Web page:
It's been a tough year for the kiwifruit sector with the final numbers released recently by Zespri revealing global revenue and sales volumes are both down on the previous season, while the value of Kiwifruit also took a hit due to quality issues.
Throw in some nasty weather events and the 2022/23 season is probably one to forget.
New Zealand Kiwifruit Growers Chief Executive Colin Bond told REX hosts Hamish McKay and Rebecca Greaves some growers were running at or even below their production costs throughout the year.
"It's accurate to say half of our green growers would have struggled to make a profit," Bond said.
"If you look at Zepri's announcement they're saying the average return for a grower is 57,000 per hectare, well that's around the average cost of production and financing cost."
With a difficult growing season and a labour shortage during the 2022 season, he said the quality issues within the kiwifruit themselves can be generally attributed to these two challenges.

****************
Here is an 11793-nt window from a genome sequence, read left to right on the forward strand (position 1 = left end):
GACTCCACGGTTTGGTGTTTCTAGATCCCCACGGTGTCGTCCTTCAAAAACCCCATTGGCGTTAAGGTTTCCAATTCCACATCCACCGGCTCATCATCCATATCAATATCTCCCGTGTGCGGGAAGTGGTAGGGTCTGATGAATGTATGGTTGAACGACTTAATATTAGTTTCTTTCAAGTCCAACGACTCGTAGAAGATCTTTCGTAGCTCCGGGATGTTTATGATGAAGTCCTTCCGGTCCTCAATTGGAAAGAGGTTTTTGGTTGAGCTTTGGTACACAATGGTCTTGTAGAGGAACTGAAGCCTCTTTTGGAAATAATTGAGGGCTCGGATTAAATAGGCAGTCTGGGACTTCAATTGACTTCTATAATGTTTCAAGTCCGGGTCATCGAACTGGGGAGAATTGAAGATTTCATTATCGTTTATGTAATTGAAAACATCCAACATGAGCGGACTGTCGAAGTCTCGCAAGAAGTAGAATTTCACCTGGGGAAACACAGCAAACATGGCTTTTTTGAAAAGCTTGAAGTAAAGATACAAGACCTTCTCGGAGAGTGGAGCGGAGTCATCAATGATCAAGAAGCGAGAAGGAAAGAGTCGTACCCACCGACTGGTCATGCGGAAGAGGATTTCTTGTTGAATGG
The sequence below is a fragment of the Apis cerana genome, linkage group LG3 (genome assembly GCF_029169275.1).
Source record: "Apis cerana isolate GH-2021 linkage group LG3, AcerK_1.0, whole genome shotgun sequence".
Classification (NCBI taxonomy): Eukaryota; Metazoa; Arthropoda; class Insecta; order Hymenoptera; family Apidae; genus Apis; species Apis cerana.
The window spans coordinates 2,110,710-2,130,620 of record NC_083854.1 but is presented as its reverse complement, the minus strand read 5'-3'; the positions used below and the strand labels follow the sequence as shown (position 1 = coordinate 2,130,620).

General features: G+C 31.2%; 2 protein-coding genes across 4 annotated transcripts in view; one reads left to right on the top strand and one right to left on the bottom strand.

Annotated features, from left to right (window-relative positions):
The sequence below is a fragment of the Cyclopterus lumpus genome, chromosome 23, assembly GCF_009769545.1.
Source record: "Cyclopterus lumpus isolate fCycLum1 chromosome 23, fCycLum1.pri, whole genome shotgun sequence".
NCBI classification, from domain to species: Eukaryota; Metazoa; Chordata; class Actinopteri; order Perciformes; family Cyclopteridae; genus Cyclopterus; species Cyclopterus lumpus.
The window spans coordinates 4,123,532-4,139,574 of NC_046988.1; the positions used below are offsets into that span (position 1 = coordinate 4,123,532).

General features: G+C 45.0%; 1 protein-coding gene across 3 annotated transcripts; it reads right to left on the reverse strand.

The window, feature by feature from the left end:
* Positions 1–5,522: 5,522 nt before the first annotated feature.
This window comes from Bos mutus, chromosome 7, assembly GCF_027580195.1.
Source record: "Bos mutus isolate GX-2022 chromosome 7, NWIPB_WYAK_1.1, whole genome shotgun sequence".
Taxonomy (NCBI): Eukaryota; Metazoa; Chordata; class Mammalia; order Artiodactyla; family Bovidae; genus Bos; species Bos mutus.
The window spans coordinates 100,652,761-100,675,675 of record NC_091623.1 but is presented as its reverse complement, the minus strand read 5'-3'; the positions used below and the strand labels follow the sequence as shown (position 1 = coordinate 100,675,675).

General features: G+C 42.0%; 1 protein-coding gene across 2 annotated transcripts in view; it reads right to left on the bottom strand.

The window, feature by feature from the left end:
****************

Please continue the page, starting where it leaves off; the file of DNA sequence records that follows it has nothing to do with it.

Moving past last year's season, Bond told Greaves and McKay 2023 is presenting different challenges for kiwifruit growers.
"The 2023 harvest that we are in now, it becomes more of a climate story this year."
A warm winter in 2022 led to an indifferent bud break, a very challenging frost event for Bay of Plenty in October and multiple serious weather events including Cyclones Hale and Gabrielle have made it a particularly difficult season this year.
"That's had a very real impact on production this time, so production levels rather than quality, so that's what's going to be hitting grower returns for the coming season."
While many in the kiwifruit sector were severely impacted by Cyclone Gabrielle, Bond said there is light at the end of the tunnel.
"We as an industry had a number of very great years leading up to 2022 and we can have them again.
"We know that we can deal with the quality challenges…we're expecting record production in 2024…the kiwifruit industry is going to continue to be a great place to be invested, we've got a great story to tell and growers need to be engaged for the long haul."